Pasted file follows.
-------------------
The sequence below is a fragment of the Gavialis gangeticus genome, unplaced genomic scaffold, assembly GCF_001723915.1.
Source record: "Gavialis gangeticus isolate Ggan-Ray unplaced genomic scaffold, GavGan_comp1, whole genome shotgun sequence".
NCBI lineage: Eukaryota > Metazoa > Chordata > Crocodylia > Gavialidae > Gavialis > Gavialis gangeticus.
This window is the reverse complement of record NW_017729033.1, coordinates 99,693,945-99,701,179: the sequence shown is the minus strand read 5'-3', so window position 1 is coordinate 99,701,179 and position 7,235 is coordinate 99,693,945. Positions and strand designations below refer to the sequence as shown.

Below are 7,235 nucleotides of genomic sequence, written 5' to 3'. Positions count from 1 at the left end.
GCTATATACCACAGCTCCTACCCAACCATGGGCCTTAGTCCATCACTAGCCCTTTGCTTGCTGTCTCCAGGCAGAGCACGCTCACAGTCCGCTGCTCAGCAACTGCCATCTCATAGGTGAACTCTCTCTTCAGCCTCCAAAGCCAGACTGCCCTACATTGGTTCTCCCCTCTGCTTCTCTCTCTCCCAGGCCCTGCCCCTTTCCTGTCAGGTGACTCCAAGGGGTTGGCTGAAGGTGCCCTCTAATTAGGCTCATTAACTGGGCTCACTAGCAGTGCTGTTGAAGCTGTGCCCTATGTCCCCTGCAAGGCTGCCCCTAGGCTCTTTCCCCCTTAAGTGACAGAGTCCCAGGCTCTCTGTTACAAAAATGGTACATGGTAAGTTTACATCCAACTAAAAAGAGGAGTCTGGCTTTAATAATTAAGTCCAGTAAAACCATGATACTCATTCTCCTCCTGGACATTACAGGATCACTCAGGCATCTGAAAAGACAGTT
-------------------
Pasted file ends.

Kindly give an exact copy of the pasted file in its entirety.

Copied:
The sequence below is a fragment of the Gavialis gangeticus genome, unplaced genomic scaffold, assembly GCF_001723915.1.
Source record: "Gavialis gangeticus isolate Ggan-Ray unplaced genomic scaffold, GavGan_comp1, whole genome shotgun sequence".
NCBI lineage: Eukaryota > Metazoa > Chordata > Crocodylia > Gavialidae > Gavialis > Gavialis gangeticus.
This window is the reverse complement of record NW_017729033.1, coordinates 99,693,945-99,701,179: the sequence shown is the minus strand read 5'-3', so window position 1 is coordinate 99,701,179 and position 7,235 is coordinate 99,693,945. Positions and strand designations below refer to the sequence as shown.

Below are 7,235 nucleotides of genomic sequence, written 5' to 3'. Positions count from 1 at the left end.
GCTATATACCACAGCTCCTACCCAACCATGGGCCTTAGTCCATCACTAGCCCTTTGCTTGCTGTCTCCAGGCAGAGCACGCTCACAGTCCGCTGCTCAGCAACTGCCATCTCATAGGTGAACTCTCTCTTCAGCCTCCAAAGCCAGACTGCCCTACATTGGTTCTCCCCTCTGCTTCTCTCTCTCCCAGGCCCTGCCCCTTTCCTGTCAGGTGACTCCAAGGGGTTGGCTGAAGGTGCCCTCTAATTAGGCTCATTAACTGGGCTCACTAGCAGTGCTGTTGAAGCTGTGCCCTATGTCCCCTGCAAGGCTGCCCCTAGGCTCTTTCCCCCTTAAGTGACAGAGTCCCAGGCTCTCTGTTACAAAAATGGTACATGGTAAGTTTACATCCAACTAAAAAGAGGAGTCTGGCTTTAATAATTAAGTCCAGTAAAACCATGATACTCATTCTCCTCCTGGACATTACAGGATCACTCAGGCATCTGAAAAGACAGTT